Satellites that reach the end of their useful lives are often boosted into a "graveyard" orbit in order to make way for replacements. Now, DARPA has proposed a grave-robbing robot that could stitch together parts from these dead satellites to create new ones, avoiding the huge expense of launching components into space.
DARPA's Phoenix program aims to re-purpose ground-based robotic systems, such as those used by surgeons to operate on remote patients, allowing a person on the ground to dissemble satellites and reuse expensive parts such as antennas. The program will also develop a new kind of nanosatellite that hitchs a ride aboard a normal satellite launch vehicle and ejects once it reaches the correct orbit. The grave-robbing robot can then scoop up these nanosatellites and attach them to an old antenna to create a new low-cost communications platform.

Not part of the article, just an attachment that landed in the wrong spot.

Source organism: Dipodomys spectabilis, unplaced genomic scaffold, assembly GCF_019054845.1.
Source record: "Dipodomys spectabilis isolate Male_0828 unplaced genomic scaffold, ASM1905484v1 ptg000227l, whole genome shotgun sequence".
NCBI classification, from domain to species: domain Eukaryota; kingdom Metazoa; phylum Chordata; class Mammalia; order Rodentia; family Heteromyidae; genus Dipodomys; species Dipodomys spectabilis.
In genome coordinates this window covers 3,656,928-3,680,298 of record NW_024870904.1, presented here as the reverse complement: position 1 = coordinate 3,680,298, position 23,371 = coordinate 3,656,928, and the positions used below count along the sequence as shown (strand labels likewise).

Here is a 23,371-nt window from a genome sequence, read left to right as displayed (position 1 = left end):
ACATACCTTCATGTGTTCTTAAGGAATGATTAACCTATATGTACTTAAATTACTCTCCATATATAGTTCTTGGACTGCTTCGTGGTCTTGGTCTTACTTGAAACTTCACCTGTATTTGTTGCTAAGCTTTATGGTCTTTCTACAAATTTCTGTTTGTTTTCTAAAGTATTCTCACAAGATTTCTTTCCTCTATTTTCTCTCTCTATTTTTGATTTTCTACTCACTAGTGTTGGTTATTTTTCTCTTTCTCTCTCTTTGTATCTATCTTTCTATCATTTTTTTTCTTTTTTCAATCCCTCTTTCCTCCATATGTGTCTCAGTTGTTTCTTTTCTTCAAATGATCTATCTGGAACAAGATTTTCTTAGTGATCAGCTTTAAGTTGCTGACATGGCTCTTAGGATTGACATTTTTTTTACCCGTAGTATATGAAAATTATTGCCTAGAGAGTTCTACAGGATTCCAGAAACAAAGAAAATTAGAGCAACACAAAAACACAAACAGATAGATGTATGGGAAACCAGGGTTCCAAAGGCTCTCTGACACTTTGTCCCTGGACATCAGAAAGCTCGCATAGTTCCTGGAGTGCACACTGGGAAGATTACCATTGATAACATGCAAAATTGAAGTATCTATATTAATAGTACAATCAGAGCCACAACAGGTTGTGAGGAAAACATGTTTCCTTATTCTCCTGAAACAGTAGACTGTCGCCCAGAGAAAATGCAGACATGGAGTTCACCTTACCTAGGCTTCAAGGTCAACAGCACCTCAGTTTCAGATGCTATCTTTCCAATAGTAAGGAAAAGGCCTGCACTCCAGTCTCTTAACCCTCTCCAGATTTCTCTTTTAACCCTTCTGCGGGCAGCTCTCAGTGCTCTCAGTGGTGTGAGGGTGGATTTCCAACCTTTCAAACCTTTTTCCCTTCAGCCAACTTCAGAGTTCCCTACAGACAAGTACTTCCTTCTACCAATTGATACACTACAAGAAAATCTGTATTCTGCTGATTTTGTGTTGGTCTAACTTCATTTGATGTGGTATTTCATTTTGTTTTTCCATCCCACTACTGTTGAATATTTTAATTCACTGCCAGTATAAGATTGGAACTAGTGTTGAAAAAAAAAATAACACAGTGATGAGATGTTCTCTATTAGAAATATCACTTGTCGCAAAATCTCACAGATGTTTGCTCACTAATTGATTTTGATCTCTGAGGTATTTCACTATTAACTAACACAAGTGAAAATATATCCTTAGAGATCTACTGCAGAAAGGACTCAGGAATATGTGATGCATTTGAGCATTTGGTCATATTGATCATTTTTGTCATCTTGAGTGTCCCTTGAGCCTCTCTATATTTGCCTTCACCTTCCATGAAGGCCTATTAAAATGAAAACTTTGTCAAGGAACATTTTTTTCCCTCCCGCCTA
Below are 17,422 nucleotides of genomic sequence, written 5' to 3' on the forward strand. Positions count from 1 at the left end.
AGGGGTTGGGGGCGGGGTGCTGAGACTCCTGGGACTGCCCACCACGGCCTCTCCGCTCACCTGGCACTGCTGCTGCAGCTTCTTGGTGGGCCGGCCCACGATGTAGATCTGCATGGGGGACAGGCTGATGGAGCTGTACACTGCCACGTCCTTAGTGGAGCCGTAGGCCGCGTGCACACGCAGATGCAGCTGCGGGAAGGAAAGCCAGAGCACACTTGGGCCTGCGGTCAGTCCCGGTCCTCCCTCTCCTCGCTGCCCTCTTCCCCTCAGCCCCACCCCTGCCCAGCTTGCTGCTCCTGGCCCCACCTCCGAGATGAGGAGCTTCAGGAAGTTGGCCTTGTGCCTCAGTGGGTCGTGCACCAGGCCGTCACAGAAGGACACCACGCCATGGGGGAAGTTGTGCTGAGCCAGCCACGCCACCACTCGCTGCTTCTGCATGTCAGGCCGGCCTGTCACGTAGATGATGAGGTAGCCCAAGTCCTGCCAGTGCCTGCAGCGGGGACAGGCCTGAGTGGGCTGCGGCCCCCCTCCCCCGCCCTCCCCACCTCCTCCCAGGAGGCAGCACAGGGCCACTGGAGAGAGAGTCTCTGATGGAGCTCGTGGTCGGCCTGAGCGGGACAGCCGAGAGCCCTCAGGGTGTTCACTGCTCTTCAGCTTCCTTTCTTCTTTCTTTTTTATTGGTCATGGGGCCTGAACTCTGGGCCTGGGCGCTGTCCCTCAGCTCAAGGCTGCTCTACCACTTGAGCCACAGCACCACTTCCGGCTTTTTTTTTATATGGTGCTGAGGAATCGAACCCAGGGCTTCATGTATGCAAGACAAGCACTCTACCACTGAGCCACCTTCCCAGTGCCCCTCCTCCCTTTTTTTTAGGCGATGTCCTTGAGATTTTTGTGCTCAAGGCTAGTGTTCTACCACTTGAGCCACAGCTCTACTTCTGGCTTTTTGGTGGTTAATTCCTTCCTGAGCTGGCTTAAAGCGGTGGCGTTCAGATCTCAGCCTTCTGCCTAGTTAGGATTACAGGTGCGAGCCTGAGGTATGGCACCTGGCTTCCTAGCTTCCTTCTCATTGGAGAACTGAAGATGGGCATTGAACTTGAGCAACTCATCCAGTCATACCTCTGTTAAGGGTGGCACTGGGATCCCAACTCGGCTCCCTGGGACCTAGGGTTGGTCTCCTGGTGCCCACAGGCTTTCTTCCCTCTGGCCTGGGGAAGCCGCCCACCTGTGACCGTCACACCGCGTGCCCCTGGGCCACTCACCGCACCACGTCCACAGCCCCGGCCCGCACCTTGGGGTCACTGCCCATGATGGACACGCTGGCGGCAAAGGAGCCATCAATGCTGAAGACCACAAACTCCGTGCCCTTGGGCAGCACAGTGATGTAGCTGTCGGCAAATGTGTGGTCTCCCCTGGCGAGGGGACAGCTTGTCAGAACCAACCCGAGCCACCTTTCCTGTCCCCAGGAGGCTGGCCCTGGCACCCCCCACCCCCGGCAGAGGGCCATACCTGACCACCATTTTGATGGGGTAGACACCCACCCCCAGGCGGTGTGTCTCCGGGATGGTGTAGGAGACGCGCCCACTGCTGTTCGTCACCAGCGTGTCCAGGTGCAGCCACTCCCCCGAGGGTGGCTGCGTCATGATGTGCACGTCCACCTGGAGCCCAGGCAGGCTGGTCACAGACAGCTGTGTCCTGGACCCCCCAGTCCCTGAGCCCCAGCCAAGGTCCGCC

Plans are in place for a first test mission in 2015, with the robot harvesting parts from an existing retired satellite and reconfiguring them for a new purpose. But the grave-robber won't be able to go after any old satellite - the Outer Space Treaty means that any object launched into space remains the property of the country that launched it, even if it has been dumped in a graveyard orbit.